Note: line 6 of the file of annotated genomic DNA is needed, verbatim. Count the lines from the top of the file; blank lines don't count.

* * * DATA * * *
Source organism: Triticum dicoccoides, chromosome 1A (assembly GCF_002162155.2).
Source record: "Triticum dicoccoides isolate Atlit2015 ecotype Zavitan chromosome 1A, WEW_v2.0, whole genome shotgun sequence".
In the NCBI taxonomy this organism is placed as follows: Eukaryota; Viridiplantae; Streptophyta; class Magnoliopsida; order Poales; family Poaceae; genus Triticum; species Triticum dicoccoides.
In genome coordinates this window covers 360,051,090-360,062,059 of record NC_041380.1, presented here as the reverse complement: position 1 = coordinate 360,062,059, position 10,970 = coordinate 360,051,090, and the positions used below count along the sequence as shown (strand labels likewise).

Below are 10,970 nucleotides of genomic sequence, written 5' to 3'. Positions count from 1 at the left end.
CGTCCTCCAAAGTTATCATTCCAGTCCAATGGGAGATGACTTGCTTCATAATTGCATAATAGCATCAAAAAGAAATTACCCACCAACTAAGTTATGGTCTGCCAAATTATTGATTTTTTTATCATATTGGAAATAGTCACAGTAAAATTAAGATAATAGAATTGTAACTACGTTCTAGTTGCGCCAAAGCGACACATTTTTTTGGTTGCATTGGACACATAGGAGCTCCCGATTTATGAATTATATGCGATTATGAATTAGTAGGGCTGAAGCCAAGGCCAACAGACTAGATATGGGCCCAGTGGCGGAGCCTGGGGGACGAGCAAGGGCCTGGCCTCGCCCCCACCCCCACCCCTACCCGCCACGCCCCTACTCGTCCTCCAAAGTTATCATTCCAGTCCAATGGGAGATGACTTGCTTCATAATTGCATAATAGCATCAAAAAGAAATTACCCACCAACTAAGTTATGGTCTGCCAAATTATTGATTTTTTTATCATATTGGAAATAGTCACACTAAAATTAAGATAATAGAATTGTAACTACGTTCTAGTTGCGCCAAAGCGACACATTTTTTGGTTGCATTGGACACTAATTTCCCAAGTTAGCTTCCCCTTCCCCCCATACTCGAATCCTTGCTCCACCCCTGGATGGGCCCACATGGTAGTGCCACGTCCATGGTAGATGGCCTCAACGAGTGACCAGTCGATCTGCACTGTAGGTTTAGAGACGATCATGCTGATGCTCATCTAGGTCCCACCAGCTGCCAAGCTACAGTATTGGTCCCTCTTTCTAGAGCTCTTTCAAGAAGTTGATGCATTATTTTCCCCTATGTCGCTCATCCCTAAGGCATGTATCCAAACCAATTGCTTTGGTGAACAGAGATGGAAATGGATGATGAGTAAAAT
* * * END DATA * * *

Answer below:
CGTCCTCCAAAGTTATCATTCCAGTCCAATGGGAGATGACTTGCTTCATAATTGCATAATAGCATCAAAAAGAAATTACCCACCAACTAAGTTATGGTCTGCCAAATTATTGATTTTTTTATCATATTGGAAATAGTCACAGTAAAATTAAGATAATAGAATTGTAACTACGTTCTAGTTGCGCCAAAGCGACACATTTTTTTGGTTGCATTGGACACATAGGAGCTCCCGATTTATGAATTATATGCGATTATGAATTAGTAGGGCTGAAGCCAAGGCCAACAGACTAGATATGGGCCCAGTGGCGGAGCCTGGGGGACGAGCAAGGGCCTGGCCTCGCCCCCACCCCCACCCCTACCCGCCACGCCCCTACTCGTCCTCCAAAGTTATCATTCCAGTCCAATGGGAGATGACTTGCTTCATAATTGCATAATAGCATCAAAAAGAAATTACCCACCAACTAAGTTATGGTCTGCCAAATTATTGATTTTTTTATCATATTGGAAATAGTCACACTAAAATTAAGATAATAGAATTGTAACTACGTTCTAGTTGCGCCAAAGCGACACATTTTTTGGTTGCATTGGACACTAATTTCCCAAGTTAGCTTCCCCTTCCCCCCATACTCGAATCCTTGCTCCACCCCTGGATGGGCCCACATGGTAGTGCCACGTCCATGGTAGATGGCCTCAACGAGTGACCAGTCGATCTGCACTGTAGGTTTAGAGACGATCATGCTGATGCTCATCTAGGTCCCACCAGCTGCCAAGCTACAGTATTGGTCCCTCTTTCTAGAGCTCTTTCAAGAAGTTGATGCATTATTTTCCCCTATGTCGCTCATCCCTAAGGCATGTATCCAAACCAATTGCTTTGGTGAACAGAGATGGAAATGGATGATGAGTAAAAT